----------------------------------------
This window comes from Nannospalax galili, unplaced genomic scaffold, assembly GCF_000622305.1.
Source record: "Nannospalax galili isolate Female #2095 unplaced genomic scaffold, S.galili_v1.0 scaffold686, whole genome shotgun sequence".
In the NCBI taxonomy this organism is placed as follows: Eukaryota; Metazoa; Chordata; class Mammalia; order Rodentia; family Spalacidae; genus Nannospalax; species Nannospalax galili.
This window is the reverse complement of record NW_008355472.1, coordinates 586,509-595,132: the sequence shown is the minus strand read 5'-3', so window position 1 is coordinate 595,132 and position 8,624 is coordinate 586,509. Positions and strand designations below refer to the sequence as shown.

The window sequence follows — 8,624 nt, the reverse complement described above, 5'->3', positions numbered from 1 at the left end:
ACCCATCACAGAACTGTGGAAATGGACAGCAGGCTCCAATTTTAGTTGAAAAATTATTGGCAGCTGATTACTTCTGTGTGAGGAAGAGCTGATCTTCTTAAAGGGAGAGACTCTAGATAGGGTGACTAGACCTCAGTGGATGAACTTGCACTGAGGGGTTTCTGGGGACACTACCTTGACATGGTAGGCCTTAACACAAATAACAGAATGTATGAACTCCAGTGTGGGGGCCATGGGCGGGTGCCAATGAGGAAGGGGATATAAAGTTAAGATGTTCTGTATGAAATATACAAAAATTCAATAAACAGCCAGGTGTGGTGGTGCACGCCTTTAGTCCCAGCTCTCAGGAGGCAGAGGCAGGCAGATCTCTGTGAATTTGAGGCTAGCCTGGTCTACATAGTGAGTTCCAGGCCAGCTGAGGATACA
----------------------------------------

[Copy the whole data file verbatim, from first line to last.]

This window comes from Nannospalax galili, unplaced genomic scaffold, assembly GCF_000622305.1.
Source record: "Nannospalax galili isolate Female #2095 unplaced genomic scaffold, S.galili_v1.0 scaffold686, whole genome shotgun sequence".
In the NCBI taxonomy this organism is placed as follows: Eukaryota; Metazoa; Chordata; class Mammalia; order Rodentia; family Spalacidae; genus Nannospalax; species Nannospalax galili.
This window is the reverse complement of record NW_008355472.1, coordinates 586,509-595,132: the sequence shown is the minus strand read 5'-3', so window position 1 is coordinate 595,132 and position 8,624 is coordinate 586,509. Positions and strand designations below refer to the sequence as shown.

The window sequence follows — 8,624 nt, the reverse complement described above, 5'->3', positions numbered from 1 at the left end:
ACCCATCACAGAACTGTGGAAATGGACAGCAGGCTCCAATTTTAGTTGAAAAATTATTGGCAGCTGATTACTTCTGTGTGAGGAAGAGCTGATCTTCTTAAAGGGAGAGACTCTAGATAGGGTGACTAGACCTCAGTGGATGAACTTGCACTGAGGGGTTTCTGGGGACACTACCTTGACATGGTAGGCCTTAACACAAATAACAGAATGTATGAACTCCAGTGTGGGGGCCATGGGCGGGTGCCAATGAGGAAGGGGATATAAAGTTAAGATGTTCTGTATGAAATATACAAAAATTCAATAAACAGCCAGGTGTGGTGGTGCACGCCTTTAGTCCCAGCTCTCAGGAGGCAGAGGCAGGCAGATCTCTGTGAATTTGAGGCTAGCCTGGTCTACATAGTGAGTTCCAGGCCAGCTGAGGATACA